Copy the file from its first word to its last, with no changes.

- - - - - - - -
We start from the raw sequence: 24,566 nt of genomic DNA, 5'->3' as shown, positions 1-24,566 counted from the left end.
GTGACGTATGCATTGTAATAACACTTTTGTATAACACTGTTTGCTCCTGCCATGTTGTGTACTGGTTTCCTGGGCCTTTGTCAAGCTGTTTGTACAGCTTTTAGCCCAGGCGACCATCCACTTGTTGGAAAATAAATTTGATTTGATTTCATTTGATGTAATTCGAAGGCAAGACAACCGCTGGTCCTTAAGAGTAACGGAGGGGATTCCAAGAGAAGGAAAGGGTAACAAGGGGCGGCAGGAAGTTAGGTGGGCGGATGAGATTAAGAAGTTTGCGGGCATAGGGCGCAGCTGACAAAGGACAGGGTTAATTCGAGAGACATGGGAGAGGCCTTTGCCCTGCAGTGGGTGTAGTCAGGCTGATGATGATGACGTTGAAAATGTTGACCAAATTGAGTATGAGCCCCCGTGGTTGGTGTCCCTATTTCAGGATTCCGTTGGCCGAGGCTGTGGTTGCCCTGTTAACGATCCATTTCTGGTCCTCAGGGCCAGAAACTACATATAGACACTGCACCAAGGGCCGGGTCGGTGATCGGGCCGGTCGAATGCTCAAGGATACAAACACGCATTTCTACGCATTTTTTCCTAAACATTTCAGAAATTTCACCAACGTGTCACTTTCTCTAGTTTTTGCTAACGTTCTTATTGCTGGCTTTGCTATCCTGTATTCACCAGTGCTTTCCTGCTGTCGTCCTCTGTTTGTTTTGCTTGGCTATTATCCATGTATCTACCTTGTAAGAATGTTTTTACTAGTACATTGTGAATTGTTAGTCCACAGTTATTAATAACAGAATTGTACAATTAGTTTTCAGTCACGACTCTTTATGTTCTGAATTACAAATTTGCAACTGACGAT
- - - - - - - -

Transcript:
We start from the raw sequence: 24,566 nt of genomic DNA, 5'->3' as shown, positions 1-24,566 counted from the left end.
GTGACGTATGCATTGTAATAACACTTTTGTATAACACTGTTTGCTCCTGCCATGTTGTGTACTGGTTTCCTGGGCCTTTGTCAAGCTGTTTGTACAGCTTTTAGCCCAGGCGACCATCCACTTGTTGGAAAATAAATTTGATTTGATTTCATTTGATGTAATTCGAAGGCAAGACAACCGCTGGTCCTTAAGAGTAACGGAGGGGATTCCAAGAGAAGGAAAGGGTAACAAGGGGCGGCAGGAAGTTAGGTGGGCGGATGAGATTAAGAAGTTTGCGGGCATAGGGCGCAGCTGACAAAGGACAGGGTTAATTCGAGAGACATGGGAGAGGCCTTTGCCCTGCAGTGGGTGTAGTCAGGCTGATGATGATGACGTTGAAAATGTTGACCAAATTGAGTATGAGCCCCCGTGGTTGGTGTCCCTATTTCAGGATTCCGTTGGCCGAGGCTGTGGTTGCCCTGTTAACGATCCATTTCTGGTCCTCAGGGCCAGAAACTACATATAGACACTGCACCAAGGGCCGGGTCGGTGATCGGGCCGGTCGAATGCTCAAGGATACAAACACGCATTTCTACGCATTTTTTCCTAAACATTTCAGAAATTTCACCAACGTGTCACTTTCTCTAGTTTTTGCTAACGTTCTTATTGCTGGCTTTGCTATCCTGTATTCACCAGTGCTTTCCTGCTGTCGTCCTCTGTTTGTTTTGCTTGGCTATTATCCATGTATCTACCTTGTAAGAATGTTTTTACTAGTACATTGTGAATTGTTAGTCCACAGTTATTAATAACAGAATTGTACAATTAGTTTTCAGTCACGACTCTTTATGTTCTGAATTACAAATTTGCAACTGACGAT